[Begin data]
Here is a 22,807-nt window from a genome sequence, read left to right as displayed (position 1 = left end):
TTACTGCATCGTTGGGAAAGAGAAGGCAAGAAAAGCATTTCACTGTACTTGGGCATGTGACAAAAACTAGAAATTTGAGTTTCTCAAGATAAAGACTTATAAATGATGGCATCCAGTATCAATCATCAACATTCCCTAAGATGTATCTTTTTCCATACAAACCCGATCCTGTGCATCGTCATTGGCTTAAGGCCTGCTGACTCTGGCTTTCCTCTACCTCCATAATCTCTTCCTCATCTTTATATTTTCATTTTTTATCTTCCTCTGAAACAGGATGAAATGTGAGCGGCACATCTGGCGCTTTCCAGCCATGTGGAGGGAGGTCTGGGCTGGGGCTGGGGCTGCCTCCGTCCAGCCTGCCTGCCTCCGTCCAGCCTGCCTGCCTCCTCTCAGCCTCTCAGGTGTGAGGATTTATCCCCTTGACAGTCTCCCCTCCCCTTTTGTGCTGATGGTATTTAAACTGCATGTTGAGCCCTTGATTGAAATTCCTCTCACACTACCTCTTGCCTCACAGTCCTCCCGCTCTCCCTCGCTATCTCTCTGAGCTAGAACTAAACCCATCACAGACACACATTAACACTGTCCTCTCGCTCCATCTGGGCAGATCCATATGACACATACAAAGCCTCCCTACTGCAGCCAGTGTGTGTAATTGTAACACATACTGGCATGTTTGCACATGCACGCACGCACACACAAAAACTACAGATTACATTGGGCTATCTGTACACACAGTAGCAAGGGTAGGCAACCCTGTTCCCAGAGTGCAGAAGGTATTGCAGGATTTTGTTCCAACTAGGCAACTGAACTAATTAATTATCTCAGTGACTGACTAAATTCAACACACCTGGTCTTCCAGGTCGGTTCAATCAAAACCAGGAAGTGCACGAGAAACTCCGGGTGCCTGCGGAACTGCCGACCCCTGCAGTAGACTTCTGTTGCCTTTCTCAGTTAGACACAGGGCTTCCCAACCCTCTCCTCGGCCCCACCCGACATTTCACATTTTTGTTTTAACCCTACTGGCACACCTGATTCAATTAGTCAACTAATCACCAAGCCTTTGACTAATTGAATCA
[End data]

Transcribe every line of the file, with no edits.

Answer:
Here is a 22,807-nt window from a genome sequence, read left to right as displayed (position 1 = left end):
TTACTGCATCGTTGGGAAAGAGAAGGCAAGAAAAGCATTTCACTGTACTTGGGCATGTGACAAAAACTAGAAATTTGAGTTTCTCAAGATAAAGACTTATAAATGATGGCATCCAGTATCAATCATCAACATTCCCTAAGATGTATCTTTTTCCATACAAACCCGATCCTGTGCATCGTCATTGGCTTAAGGCCTGCTGACTCTGGCTTTCCTCTACCTCCATAATCTCTTCCTCATCTTTATATTTTCATTTTTTATCTTCCTCTGAAACAGGATGAAATGTGAGCGGCACATCTGGCGCTTTCCAGCCATGTGGAGGGAGGTCTGGGCTGGGGCTGGGGCTGCCTCCGTCCAGCCTGCCTGCCTCCGTCCAGCCTGCCTGCCTCCTCTCAGCCTCTCAGGTGTGAGGATTTATCCCCTTGACAGTCTCCCCTCCCCTTTTGTGCTGATGGTATTTAAACTGCATGTTGAGCCCTTGATTGAAATTCCTCTCACACTACCTCTTGCCTCACAGTCCTCCCGCTCTCCCTCGCTATCTCTCTGAGCTAGAACTAAACCCATCACAGACACACATTAACACTGTCCTCTCGCTCCATCTGGGCAGATCCATATGACACATACAAAGCCTCCCTACTGCAGCCAGTGTGTGTAATTGTAACACATACTGGCATGTTTGCACATGCACGCACGCACACACAAAAACTACAGATTACATTGGGCTATCTGTACACACAGTAGCAAGGGTAGGCAACCCTGTTCCCAGAGTGCAGAAGGTATTGCAGGATTTTGTTCCAACTAGGCAACTGAACTAATTAATTATCTCAGTGACTGACTAAATTCAACACACCTGGTCTTCCAGGTCGGTTCAATCAAAACCAGGAAGTGCACGAGAAACTCCGGGTGCCTGCGGAACTGCCGACCCCTGCAGTAGACTTCTGTTGCCTTTCTCAGTTAGACACAGGGCTTCCCAACCCTCTCCTCGGCCCCACCCGACATTTCACATTTTTGTTTTAACCCTACTGGCACACCTGATTCAATTAGTCAACTAATCACCAAGCCTTTGACTAATTGAATCA